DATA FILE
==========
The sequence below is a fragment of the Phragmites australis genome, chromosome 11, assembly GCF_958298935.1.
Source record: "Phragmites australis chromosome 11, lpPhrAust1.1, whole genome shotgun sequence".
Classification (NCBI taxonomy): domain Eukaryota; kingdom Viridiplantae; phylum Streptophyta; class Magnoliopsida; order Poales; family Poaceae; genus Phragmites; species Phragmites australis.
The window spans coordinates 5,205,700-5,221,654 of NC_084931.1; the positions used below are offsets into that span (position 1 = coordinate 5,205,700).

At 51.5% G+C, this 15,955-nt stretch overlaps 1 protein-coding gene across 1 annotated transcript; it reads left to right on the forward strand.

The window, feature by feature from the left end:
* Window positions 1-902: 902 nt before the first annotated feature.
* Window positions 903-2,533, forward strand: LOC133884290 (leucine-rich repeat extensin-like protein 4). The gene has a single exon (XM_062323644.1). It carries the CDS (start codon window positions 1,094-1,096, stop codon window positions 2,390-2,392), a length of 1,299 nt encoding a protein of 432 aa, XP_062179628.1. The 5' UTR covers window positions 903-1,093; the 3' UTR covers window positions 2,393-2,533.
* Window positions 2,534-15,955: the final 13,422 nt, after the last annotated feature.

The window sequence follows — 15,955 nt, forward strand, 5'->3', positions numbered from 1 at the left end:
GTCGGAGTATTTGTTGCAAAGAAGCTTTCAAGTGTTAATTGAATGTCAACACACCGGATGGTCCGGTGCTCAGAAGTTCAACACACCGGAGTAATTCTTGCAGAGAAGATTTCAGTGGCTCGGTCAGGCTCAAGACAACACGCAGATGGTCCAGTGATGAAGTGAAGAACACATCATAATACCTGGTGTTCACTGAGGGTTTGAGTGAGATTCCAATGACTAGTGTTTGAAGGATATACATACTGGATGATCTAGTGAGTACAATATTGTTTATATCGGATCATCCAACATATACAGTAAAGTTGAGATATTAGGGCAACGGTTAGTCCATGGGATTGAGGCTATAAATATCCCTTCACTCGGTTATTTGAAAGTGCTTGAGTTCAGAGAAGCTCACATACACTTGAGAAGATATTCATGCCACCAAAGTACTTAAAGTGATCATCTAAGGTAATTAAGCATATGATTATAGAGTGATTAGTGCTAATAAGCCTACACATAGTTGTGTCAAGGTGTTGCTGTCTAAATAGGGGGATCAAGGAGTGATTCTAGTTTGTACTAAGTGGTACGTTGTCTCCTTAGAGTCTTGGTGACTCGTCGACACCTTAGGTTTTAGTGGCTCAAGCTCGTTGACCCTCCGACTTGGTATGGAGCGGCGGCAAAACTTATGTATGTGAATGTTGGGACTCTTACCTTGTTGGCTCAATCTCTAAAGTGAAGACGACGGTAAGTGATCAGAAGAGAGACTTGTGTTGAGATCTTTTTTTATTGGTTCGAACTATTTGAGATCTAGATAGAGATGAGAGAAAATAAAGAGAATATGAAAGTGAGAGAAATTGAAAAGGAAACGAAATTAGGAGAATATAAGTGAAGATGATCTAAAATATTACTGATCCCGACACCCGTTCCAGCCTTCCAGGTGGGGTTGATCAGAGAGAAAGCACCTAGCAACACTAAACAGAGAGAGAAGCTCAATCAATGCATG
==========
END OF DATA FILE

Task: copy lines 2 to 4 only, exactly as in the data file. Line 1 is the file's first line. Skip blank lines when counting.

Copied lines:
Source record: "Phragmites australis chromosome 11, lpPhrAust1.1, whole genome shotgun sequence".
Classification (NCBI taxonomy): domain Eukaryota; kingdom Viridiplantae; phylum Streptophyta; class Magnoliopsida; order Poales; family Poaceae; genus Phragmites; species Phragmites australis.
The window spans coordinates 5,205,700-5,221,654 of NC_084931.1; the positions used below are offsets into that span (position 1 = coordinate 5,205,700).